Graduate School News

New American Indian Center Director Discusses Graduate Education in Indian Country Today

May 3, 2012

Amy Locklear Hertel

Amy Locklear Hertel, director of the American Indian Center

Amy Locklear Hertel, who directs UNC-Chapel Hill’s American Indian Center, talked about graduate education at UNC-Chapel Hill, among other topics, in a recent story within Indian Country Today.

The story, published April 29, 2012, is titled “Amy Locklear Hertel to Head American Indian Center at University of North Carolina at Chapel Hill.” Tanya Lee wrote the article, with photography provided by Jennifer Hollar Photography and UNC-Chapel Hill photographer Dan Sears.

Locklear Hertel discussed Native graduate education opportunities at UNC-Chapel Hill: “People need to know that this is a friendly place for Native American students and that we have a phenomenal graduate education program. I would like to see the UNC graduate school become first in the nation for American Indian graduate student enrollment as well as research related to American Indian issues. Voted the best value for public colleges in the United States, the university values Native student scholarship, Native research, and professional development for Native scholars.”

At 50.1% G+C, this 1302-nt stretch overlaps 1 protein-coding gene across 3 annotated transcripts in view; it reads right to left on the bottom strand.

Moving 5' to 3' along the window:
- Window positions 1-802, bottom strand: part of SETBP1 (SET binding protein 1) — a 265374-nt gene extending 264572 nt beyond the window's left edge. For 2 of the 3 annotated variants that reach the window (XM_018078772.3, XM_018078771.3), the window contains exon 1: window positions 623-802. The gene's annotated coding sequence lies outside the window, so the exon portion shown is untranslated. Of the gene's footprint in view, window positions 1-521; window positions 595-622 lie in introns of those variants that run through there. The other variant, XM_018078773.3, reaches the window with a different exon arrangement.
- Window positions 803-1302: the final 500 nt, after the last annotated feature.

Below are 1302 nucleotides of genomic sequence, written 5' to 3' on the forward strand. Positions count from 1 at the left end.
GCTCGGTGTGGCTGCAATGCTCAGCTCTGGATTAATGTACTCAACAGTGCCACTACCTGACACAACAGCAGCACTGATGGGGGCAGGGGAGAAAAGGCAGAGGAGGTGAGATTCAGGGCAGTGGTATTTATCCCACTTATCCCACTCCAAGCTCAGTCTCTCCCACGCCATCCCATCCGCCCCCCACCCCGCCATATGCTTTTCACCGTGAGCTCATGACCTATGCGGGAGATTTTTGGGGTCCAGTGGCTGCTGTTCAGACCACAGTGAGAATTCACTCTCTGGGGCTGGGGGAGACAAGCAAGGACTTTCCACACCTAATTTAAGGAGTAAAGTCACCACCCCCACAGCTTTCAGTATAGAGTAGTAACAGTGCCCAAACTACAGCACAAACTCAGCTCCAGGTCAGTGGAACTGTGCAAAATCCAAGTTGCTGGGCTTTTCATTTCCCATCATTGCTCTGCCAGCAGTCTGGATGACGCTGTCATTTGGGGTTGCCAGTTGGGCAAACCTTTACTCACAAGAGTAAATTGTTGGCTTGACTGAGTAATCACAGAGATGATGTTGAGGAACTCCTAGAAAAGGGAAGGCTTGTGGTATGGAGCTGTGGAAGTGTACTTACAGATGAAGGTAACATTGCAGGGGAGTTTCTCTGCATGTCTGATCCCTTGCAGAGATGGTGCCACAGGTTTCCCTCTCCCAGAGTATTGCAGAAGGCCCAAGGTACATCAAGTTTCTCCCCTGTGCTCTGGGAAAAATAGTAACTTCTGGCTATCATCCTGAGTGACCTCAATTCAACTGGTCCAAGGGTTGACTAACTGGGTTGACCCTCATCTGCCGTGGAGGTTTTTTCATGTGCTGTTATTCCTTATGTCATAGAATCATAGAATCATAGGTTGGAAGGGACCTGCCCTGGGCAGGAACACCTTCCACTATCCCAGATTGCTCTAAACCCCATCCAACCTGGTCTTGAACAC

Locklear Hertel, of the Lumbee and Coharie tribes of North Carolina, joined the University on May 1. She previously served as a project manager at the Center for Social Development at Washington University in St. Louis, where she is a doctoral candidate at the George Warren Brown School of Social Work. She earned her master of social work and law degrees at Washington University.

Originally from Fayetteville, Locklear Hertel earned a bachelor of arts degree at UNC-Chapel Hill in 1997. While at UNC-Chapel Hill, she served as president of the Carolina Indian Circle and was inducted into the Order of the Golden Fleece. She was also one of the founders of Alpha Pi Omega Sorority Inc., the country’s oldest Native American Greek letter organization.

Read the entire story in Indian Country Today